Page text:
In the present case, Mr Galloway did not give evidence. However, he was interviewed and made a statement to the police. At the outset, he was formally advised of his right to remain silent. Initially, Mr Galloway denied knowing the complainant or the address at which the aggravated robbery took place. Mr Galloway then tried to ask the police officer several questions. It was explained to him that he would be asked for his account. In addition, the complainant’s statement would be put to him for his comment. It was then that Mr Galloway admitted knowing the complainant and the address where he lived.
 This was all in evidence before the jury. As noted by counsel for Mr Galloway, the prosecutor told the jury that Mr Galloway made a statement to the police officer, wanted to know what the police had before he spoke to them and was evasive and changed his story. There was nothing wrong in the prosecutor doing so.
 It is also true that the complainant gave evidence in front of the jury and was crossexamined by defence counsel. Again, there was nothing wrong in the prosecutor drawing this to the attention of the jury and in making the submission to them that he did not waiver or change on any important point.
 What counsel for Mr Galloway complains about is the prosecutor making a direct comparison between the two as he says that comparison was, in effect, a comment about Mr Galloway not giving evidence at his trial.
 We are of the view, however, the prosecutor was entitled to comment on the reliability of evidence given at trial. That evidence included the statement Mr Galloway gave to the police after having been advised of his right to silence. If Mr Galloway had chosen not to make a statement to the police, the prosecutor could only have commented on the reliability of the complainant’s evidence, which he likely would have done in much the same terms. But no comparison would have been able to have been made.
 The purpose of the comparison was to contrast the reliability of the complainant’s evidence and the defendant’s statements in an attempt to persuade the jury that Mr Galloway was lying when he said in his statement that he was not involved in the aggravated robbery. To find Mr Galloway guilty, the jury had to be satisfied that Mr Galloway was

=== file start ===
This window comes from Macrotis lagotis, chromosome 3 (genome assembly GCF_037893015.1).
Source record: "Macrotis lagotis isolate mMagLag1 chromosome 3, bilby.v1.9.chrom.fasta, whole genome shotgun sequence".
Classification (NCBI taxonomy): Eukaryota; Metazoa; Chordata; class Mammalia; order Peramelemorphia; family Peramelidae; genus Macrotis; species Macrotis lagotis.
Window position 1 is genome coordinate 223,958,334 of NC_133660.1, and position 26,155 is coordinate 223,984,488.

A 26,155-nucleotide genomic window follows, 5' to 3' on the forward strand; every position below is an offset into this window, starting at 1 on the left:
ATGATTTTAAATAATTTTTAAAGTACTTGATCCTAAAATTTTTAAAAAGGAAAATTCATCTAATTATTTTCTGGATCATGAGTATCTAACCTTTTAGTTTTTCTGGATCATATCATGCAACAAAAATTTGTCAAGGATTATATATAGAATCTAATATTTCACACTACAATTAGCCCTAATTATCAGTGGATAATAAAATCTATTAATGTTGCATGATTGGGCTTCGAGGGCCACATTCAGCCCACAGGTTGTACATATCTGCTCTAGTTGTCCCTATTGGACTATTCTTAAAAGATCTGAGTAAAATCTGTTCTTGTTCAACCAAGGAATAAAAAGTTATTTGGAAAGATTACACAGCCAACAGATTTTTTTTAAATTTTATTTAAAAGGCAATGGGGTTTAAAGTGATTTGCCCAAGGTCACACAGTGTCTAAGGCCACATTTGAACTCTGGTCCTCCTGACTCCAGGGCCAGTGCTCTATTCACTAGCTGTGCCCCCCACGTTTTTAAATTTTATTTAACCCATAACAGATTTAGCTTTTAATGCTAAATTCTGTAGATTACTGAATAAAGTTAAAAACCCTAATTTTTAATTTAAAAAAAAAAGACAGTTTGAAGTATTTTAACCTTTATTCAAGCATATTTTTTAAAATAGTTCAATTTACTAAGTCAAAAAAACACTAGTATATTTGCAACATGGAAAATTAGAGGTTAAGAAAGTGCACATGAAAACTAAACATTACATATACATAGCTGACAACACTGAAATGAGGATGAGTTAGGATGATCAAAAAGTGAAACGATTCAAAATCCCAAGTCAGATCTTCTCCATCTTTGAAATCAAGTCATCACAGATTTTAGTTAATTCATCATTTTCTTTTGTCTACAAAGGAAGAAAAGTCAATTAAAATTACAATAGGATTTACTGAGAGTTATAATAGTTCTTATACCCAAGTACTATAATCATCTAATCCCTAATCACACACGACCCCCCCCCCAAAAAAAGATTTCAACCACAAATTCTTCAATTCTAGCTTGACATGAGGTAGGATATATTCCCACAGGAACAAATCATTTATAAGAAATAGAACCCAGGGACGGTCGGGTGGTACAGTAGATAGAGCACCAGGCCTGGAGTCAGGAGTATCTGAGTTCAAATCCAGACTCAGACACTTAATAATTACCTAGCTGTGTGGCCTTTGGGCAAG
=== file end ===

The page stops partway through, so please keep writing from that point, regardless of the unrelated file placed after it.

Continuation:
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lying when he said he was not involved. That is what the prosecutor referred to when he said: 'you have to make a judgment call as to who is lying here'.  The prosecutor’s comment does, however, highlight that the complainant got into the witness box, when comparing his evidence to the appellant’s statement and telling the jury that they had to decide who was lying. It is not a big leap to then think that the appellant did not give evidence. The prosecutor’s comment, when viewed in context, comes close to crossing the line into the impermissible. Ideally, 'scrupulous caution' should be exercised by prosecutors to ensure that they steer clear of that line. But ultimately, in the present case, we are satisfied that the prosecutor’s comment was not directed at Mr Galloway’s choice not to give evidence at his trial. As in R v L, the comment was a 'submission on the weight to be given to the evidence of the complainant and the appellant respectively rather than a comment on the latter refraining from going into the witness box'.  Again, there is no record of defence counsel asking the Judge to abort the trial because of the prosecutor’s impermissible remarks. The experienced trial Judge also did not see anything amiss in the address. He properly directed the jury that Mr Galloway’s statement was part of the evidence before them and the weight placed on it was a matter for them. Both the prosecution and the Judge emphasised the burden on the prosecution to prove the case against Mr Galloway and explained that there was no onus on Mr Galloway to prove that he was innocent and that there was no requirement or expectation that he would give evidence or call other people as witnesses.  In those circumstances, we are of the view that the prosecutor’s comments did not breach s 33 of the Evidence Act. Result  The matters complained of, either individually or cumulatively, did not lead to an unfair trial. There has been no miscarriage of justice.  The appeal is dismissed. ------------------------------------------------------  R v W (CA473/97) CA473/97, 19 March 1998 at 5.  Edmonds v R  NZCA 152 at  (footnotes omitted).  Harney v Police  NZSC 107,  1 NZLR 725.  At .  R v L  1 NZLR 53 (CA) at 55.  At 54.  Bataillard v The King  ArgusLawRp 65; (1907) 4 CLR 1282.  At 1291.  At 1291.  Bridge v R  HCA 73; (1964) 118 CLR 600 at 608. We note that in New Zealand s 33 of the Evidence Act 2006 permits a Judge to comment on the fact that the defendant did not give evidence at his or her trial.  Bridge v R, above n 10, at 605.  At 605.  At 605.  R v Cormack (1979) 1 A Crim R 471 (NSWCCA) at 472.  At 473.  At 474.  R v L, above n 5, at .